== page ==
We came back through darkened streets in the taxi. The hotel had a generator and some of the lifts were working though there were no lights in the rooms.

There's nothing like the power going out to make you appreciate electricity when it is there. Perhaps it's a signal to President Lula, but if so he's getting the wrong message. Today he pledged to use the revenue from the potential future exploitation of the Pre-Salt oil fields to strengthen the grid infrastructure.

As I said in my previous blog, this absolutely must be left under the sea where it is now, for the sake of the planet. Brazil is blessed with a variety of potential sources of energy, and solar power is one of them. A feed-in tariff like the one coming in in the UK and already in force in many European countries would be a brilliant incentive to diversify and localise the energy supply while creating wealth amongst the population. There's no shortage of other potential sources of sustainable energy.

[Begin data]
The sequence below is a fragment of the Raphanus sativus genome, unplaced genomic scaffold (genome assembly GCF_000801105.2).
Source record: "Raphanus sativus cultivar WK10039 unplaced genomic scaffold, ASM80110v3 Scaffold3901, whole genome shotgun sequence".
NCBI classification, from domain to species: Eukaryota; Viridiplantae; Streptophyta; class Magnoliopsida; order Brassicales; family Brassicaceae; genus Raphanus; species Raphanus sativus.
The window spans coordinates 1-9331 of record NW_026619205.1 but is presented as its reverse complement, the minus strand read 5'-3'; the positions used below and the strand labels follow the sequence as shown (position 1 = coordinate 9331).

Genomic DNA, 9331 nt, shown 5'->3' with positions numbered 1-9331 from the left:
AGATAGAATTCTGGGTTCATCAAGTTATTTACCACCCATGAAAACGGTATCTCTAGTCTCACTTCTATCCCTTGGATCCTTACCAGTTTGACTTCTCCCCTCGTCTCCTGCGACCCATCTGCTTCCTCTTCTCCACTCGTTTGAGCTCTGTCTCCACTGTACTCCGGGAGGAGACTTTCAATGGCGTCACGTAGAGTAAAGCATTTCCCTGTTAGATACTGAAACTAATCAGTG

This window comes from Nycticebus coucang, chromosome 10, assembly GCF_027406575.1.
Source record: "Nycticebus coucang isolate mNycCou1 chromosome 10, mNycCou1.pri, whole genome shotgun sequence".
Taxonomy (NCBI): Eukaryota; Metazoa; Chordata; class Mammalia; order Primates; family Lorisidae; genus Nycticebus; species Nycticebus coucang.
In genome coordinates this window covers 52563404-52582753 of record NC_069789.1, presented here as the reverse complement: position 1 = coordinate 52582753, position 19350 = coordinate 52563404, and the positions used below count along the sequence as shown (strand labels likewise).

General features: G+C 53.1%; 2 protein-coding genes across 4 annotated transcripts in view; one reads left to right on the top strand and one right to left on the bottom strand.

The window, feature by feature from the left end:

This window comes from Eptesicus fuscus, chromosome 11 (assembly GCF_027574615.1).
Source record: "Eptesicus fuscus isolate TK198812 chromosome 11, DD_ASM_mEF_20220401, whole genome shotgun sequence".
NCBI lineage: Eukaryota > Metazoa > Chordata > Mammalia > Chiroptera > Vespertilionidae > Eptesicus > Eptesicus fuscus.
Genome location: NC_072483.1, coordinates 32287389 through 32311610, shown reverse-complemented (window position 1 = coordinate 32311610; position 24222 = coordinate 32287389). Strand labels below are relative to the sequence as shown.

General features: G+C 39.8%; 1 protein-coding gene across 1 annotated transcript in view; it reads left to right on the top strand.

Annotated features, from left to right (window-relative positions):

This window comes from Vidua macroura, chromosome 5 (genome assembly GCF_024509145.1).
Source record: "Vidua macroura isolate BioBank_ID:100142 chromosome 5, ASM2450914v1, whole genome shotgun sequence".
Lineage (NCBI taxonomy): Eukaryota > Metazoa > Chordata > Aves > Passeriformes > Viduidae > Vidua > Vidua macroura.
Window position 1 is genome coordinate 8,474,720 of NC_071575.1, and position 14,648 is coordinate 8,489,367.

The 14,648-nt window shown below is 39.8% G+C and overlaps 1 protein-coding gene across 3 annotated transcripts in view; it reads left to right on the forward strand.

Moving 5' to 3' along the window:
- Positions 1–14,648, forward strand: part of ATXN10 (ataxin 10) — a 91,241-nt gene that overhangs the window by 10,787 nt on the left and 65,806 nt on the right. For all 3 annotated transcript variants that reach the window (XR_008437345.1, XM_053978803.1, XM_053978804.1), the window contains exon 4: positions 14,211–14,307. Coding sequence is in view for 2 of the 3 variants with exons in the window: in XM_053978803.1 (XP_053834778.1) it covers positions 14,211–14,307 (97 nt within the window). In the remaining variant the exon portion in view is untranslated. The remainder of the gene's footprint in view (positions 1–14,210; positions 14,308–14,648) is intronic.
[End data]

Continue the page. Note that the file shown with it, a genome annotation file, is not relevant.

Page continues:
Brazil needs to continue with its own development of renewable energy, not go backwards into the fossil age.

Sunday, November 08, 2009

Brazil is going backwards to Copenhagen

There is nothing more urgent in the world than a meaningful settlement at the talks on climate change in Copenhagen in December.

The perspective here in Brazil is that it would seem to be on the right side of the battle to save the planet's climate. In fact, the truth is a bit more murky.